[2] This translation is based upon a correction of the Hebrew text in Deut 32:8 with material from the Dead Sea Scrolls. Most English bibles read “sons of Israel” in Deut 32:8, a reading that makes no sense, since Israel did not exist at the time of the tower of Babel, nor is Israel listed in the Table of Nations that resulted from the judgment at Babel. The ESV correctly incorporates the Dead Sea Scroll reading into Deut 32:8. For more information, see MichaelSHeiser.com/DT32.pdf

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Article courtesy of Bible Study Magazine published by Logos Bible Software. Originally published in print, Vol. 1 No. 3.

Love Potion: Numbers 5

Author Michael S. Heiser

When’s the last time you heard a sermon on Numbers 5:11–31?

One of the things I enjoy telling people in conversations about Bible study is that “if it’s weird, it’s important.” This passage certainly qualifies in both respects. The strangeness of the passage is easily detectable, but only careful Bible study makes its importance apparent.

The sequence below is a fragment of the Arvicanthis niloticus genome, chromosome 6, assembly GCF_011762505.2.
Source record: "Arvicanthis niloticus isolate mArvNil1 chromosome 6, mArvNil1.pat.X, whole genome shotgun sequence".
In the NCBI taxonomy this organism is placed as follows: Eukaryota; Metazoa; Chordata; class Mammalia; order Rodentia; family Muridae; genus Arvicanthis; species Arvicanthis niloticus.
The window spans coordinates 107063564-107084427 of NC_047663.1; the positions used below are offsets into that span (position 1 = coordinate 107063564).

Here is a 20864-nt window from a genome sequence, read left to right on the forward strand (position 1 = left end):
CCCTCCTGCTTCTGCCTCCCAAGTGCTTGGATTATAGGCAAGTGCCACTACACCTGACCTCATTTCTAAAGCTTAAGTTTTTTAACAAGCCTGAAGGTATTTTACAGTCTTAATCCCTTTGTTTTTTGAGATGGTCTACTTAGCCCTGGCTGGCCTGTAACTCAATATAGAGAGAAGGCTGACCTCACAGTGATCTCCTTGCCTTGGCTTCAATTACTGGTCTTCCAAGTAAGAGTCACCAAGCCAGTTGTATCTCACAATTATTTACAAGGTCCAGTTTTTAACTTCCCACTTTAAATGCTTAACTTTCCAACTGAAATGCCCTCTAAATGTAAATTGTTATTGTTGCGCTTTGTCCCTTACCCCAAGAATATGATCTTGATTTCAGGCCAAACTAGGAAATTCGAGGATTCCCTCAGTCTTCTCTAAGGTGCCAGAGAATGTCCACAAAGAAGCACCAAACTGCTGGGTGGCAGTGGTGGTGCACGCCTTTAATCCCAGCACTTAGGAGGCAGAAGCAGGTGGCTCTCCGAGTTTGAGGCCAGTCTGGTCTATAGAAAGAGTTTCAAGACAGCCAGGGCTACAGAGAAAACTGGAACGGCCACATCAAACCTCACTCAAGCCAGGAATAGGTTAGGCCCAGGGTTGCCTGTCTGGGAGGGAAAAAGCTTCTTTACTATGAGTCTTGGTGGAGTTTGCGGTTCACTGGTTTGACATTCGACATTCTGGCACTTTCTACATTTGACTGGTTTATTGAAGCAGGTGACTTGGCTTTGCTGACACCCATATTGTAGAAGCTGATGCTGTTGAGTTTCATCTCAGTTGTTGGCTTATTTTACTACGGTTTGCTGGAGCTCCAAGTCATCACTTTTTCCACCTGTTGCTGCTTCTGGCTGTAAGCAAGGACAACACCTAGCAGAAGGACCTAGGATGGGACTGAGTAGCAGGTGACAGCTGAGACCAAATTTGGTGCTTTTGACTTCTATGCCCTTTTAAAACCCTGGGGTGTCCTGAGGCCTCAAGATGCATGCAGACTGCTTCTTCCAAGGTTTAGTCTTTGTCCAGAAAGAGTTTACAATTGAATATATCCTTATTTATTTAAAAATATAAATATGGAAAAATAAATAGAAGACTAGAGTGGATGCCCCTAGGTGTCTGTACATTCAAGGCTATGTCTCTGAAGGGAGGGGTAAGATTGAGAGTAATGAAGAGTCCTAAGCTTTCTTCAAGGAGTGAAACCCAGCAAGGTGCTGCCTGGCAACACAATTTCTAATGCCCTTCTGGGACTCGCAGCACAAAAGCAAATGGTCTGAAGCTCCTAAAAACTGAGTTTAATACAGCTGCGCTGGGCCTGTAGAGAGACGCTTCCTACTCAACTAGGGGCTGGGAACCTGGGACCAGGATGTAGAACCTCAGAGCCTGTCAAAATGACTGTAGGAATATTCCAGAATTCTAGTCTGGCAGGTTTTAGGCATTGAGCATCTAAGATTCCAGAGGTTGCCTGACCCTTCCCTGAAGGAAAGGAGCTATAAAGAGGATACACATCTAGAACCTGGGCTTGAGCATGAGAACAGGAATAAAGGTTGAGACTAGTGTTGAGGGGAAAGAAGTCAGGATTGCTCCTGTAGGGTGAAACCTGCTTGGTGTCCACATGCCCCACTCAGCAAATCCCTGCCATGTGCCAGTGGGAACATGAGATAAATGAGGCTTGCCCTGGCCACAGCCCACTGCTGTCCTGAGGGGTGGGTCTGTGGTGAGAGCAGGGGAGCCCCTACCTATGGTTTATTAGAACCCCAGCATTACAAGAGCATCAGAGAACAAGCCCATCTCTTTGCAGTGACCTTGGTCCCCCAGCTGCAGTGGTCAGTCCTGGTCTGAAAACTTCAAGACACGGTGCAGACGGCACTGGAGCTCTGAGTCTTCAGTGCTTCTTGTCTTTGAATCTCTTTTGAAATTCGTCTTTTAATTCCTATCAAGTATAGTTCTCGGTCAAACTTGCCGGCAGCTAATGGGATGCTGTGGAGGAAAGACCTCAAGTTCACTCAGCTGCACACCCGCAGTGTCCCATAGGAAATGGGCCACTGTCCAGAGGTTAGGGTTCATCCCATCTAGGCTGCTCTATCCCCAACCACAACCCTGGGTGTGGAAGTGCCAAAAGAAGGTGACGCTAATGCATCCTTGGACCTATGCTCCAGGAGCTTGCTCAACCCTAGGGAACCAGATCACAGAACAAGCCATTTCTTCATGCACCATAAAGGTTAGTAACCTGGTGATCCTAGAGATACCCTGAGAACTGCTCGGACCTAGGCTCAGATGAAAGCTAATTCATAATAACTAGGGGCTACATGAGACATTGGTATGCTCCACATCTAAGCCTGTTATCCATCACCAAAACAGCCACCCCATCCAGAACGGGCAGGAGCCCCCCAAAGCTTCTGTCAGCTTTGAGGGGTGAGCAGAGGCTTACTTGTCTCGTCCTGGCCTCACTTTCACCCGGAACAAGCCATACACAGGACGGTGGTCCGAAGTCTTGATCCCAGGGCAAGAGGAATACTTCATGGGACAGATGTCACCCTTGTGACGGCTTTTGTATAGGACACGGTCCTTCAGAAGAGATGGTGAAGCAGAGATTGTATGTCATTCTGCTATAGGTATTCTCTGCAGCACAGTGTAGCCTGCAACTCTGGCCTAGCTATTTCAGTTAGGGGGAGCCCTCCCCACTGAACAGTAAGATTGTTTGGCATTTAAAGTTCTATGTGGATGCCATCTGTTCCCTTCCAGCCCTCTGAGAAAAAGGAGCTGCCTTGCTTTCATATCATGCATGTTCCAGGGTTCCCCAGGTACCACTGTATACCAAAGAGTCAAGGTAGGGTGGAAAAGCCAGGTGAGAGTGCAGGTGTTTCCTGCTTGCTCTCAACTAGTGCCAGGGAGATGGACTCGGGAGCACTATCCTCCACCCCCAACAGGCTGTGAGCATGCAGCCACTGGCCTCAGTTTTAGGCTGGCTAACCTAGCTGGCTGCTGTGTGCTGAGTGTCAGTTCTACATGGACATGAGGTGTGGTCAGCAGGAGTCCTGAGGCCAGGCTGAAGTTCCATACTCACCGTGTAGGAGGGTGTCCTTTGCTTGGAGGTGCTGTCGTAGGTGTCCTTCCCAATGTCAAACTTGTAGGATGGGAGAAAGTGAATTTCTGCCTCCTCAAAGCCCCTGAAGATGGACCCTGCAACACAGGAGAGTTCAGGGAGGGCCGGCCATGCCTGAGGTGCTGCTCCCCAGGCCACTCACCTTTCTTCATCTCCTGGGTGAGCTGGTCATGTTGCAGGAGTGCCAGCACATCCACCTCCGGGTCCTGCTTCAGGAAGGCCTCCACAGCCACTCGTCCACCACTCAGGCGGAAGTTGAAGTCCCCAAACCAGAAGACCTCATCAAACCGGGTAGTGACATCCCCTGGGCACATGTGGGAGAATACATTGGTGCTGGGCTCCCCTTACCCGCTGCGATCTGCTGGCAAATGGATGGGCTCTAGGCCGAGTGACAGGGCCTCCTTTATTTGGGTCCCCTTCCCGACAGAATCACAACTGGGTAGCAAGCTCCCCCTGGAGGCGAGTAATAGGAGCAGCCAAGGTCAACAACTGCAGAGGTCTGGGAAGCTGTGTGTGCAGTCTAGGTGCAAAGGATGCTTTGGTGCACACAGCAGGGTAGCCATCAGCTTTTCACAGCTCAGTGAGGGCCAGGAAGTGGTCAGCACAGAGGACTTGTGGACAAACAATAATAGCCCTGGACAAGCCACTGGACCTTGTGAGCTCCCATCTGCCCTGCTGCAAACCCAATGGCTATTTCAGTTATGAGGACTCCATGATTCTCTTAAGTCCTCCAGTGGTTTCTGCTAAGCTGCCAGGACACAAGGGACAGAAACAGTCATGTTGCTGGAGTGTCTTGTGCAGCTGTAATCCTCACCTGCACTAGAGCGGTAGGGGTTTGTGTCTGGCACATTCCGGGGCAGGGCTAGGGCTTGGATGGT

LovePotion#5

Numbers 5:11–31 describes a water ritual to determine the guilt or innocence of a woman suspected of adultery. A husband is to bring the wife under suspicion to the priest, along with a required grain offering that will “bring iniquity to remembrance.” The priest in turn prepares a jar of water mixed with dust from the tabernacle (5:16–17). To this mixture is added the curses against her written “in a book” (5:23). Either the curses were written and erased, so that the erasures are swept into the water mixture, or the ink is washed off into the water mixture. The woman is compelled to drink the concoction after saying “Amen, Amen” in response to the priest’s invocation of blessing or cursing upon her, depending on her innocence or guilt. If she is guilty, the ingested mixture will cause pain and sterility; if there is no such reaction, she is deemed innocent (5:27–31).¹